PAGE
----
Jordanian Prime Minister Hani Fawzi Al-Mulki has submitted his resignation amid ongoing protests across the country, a source said Monday.
The strike was called after the prime minister refused to scrap the bill which was rejected by many Jordanians.
Razzaz was the director general of the Social Security Corporation from 2006-2010.
Abdullah is the ultimate decision-maker on policy, but he has also positioned himself as a unifying force above the political fray.
The bill mainly focuses on three aspects: improving tax collection, curbing tax evasion and boosting tax revenues, which are expected to increase by JD300 million annually. "Jordanians may this time round not be pacified by cosmetic measures like Mulki's resignation and the temporary rescinding of price and tax hikes", he said.
Protests gained momentum Thursday midnight and early Friday after the government introduced a sharp increase to the prices of fuel derivatives and electricity, with protesters seen demonstrating in various governorates.
The IMF says the loan aims at slashing Jordan's public debt from about 94 percent of GDP to 77 percent by 2021, through "reforms to bolster economic growth and gradual fiscal consolidation", according to its website.
Thousands of Jordanians took to the streets of the capital, Amman, and main provincial towns again on Sunday, extending days of protests that have shaken Jordan, a staunch U.S. ally that has remained stable through years of turmoil in the region.
James Dorsey, a Middle East analyst, warned that the prime minister's departure may not be enough to satisfy protesters.
The council, he said, condemns any acts of vandalism that are exercised by individuals, adding that such acts have a negative impact on the success of peaceful protests.
Public anger over IMF-driven government policies has grown since a steep general sales tax hike earlier this year and the abolition of bread subsidies, a staple item for the poor.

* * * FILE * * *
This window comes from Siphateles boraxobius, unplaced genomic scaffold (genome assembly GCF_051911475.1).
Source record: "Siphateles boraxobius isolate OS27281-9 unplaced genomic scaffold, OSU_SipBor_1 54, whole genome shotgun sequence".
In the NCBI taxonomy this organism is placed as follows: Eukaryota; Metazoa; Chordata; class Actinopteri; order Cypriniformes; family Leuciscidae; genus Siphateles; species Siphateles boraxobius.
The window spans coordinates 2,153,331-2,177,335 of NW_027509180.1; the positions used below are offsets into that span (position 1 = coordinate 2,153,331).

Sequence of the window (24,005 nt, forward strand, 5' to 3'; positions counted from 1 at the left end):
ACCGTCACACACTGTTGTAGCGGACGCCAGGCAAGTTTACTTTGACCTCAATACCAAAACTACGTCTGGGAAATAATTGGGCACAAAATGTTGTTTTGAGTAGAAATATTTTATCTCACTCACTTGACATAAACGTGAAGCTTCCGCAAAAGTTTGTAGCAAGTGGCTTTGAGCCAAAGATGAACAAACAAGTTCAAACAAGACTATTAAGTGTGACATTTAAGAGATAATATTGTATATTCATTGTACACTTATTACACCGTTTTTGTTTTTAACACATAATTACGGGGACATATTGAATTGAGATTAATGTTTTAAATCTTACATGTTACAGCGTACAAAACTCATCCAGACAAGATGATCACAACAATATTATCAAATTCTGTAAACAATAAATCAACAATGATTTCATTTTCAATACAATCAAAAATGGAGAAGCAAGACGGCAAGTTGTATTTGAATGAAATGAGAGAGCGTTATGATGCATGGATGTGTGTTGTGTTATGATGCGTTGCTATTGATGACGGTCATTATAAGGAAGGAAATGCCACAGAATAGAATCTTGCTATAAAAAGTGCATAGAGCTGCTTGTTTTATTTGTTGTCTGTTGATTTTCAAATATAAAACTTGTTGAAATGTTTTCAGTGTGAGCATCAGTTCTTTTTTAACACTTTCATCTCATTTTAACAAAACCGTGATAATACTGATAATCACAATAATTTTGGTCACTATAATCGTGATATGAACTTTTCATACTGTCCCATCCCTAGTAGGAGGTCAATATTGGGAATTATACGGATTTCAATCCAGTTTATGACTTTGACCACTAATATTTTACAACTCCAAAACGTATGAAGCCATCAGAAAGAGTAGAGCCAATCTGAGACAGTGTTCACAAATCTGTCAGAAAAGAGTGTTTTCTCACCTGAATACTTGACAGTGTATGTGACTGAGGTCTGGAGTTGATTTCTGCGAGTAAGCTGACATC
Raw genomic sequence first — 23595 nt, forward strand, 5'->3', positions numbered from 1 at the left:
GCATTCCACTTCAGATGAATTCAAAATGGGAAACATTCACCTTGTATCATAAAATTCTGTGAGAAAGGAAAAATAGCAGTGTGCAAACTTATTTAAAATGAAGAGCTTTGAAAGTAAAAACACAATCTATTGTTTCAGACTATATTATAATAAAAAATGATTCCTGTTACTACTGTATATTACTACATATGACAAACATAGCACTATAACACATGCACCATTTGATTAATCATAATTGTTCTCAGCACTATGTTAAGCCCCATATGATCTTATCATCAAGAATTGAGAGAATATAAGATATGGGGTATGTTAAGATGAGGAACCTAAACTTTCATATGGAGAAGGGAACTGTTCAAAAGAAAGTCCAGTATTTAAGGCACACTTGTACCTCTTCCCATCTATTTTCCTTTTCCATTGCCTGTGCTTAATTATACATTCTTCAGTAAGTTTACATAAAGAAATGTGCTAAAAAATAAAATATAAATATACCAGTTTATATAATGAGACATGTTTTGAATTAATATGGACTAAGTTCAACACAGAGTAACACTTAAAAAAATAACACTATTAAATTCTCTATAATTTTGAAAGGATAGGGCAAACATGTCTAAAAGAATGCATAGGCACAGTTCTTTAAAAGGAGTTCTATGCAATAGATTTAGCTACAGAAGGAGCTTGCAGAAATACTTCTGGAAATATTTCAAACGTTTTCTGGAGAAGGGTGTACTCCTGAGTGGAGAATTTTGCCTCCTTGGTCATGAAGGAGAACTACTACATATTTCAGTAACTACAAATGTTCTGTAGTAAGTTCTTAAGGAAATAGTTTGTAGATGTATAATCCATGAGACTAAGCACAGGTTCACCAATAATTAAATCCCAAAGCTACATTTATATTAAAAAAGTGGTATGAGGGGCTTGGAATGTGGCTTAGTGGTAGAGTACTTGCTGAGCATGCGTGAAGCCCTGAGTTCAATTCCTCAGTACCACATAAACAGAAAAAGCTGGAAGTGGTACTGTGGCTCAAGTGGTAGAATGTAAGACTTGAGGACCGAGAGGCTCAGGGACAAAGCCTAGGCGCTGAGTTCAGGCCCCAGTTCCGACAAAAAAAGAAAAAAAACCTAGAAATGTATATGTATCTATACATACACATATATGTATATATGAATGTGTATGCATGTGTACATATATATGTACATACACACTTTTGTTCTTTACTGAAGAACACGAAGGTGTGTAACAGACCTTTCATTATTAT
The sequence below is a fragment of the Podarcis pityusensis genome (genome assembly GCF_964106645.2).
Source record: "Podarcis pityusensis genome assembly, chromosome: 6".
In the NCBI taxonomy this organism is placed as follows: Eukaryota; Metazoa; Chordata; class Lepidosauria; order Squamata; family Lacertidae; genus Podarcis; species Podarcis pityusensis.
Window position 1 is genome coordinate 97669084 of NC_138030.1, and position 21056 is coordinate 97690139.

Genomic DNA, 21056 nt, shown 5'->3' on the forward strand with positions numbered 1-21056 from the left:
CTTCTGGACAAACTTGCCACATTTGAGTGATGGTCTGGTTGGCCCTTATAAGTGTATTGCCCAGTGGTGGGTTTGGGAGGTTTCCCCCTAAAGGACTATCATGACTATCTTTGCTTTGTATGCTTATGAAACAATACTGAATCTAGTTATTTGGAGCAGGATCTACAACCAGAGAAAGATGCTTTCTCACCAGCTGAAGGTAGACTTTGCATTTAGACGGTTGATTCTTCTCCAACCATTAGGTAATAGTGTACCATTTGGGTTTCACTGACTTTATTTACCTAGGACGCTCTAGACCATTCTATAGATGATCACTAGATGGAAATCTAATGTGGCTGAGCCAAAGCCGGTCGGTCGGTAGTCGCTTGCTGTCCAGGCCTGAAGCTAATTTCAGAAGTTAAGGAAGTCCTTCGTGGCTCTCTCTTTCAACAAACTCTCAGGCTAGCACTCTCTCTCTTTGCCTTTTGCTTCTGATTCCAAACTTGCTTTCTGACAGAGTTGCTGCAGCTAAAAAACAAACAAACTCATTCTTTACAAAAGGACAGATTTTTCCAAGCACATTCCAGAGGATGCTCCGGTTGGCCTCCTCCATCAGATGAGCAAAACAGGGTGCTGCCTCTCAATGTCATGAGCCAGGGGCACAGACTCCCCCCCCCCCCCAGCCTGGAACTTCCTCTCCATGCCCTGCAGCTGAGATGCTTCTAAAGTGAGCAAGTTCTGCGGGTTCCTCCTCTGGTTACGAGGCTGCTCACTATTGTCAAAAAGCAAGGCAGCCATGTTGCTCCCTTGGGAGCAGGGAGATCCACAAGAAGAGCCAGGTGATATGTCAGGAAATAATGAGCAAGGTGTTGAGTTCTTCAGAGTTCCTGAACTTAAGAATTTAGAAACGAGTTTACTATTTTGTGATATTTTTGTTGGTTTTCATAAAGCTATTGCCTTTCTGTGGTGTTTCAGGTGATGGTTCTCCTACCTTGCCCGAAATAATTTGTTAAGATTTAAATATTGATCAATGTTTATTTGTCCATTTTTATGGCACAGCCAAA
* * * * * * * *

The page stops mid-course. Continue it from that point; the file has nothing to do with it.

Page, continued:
"We want to change the path, not the individuals", said Abous, who heads an umbrella group for 15 unions and professional associations with half a million members.
"Oh Mulki listen well, the people of Jordan will not kneel", they chanted as they faced down a heavy security presence.
Demonstrators clash with riot police during a protest in Amman, Jordan, June 2, 2018. Unemployment among Jordanians stands at 18.4 percent, according to Jordan's department of statistics.
The government says it needs more funds for public services and argues that tax changes reduce social inequalities by placing a heavier load on high earners nearly exclusively.
In his comments Monday, he expressed sympathy for the protesters and the hardships faced by ordinary Jordanians, while criticizing the outgoing government, saying it had failed to explain the tax bill to citizens.
He affirmed that it is unfair for citizens to be left alone to carry the burden of financial reform, stressing that shortcomings in providing vital services, such as education, healthcare and transport, will not be tolerated.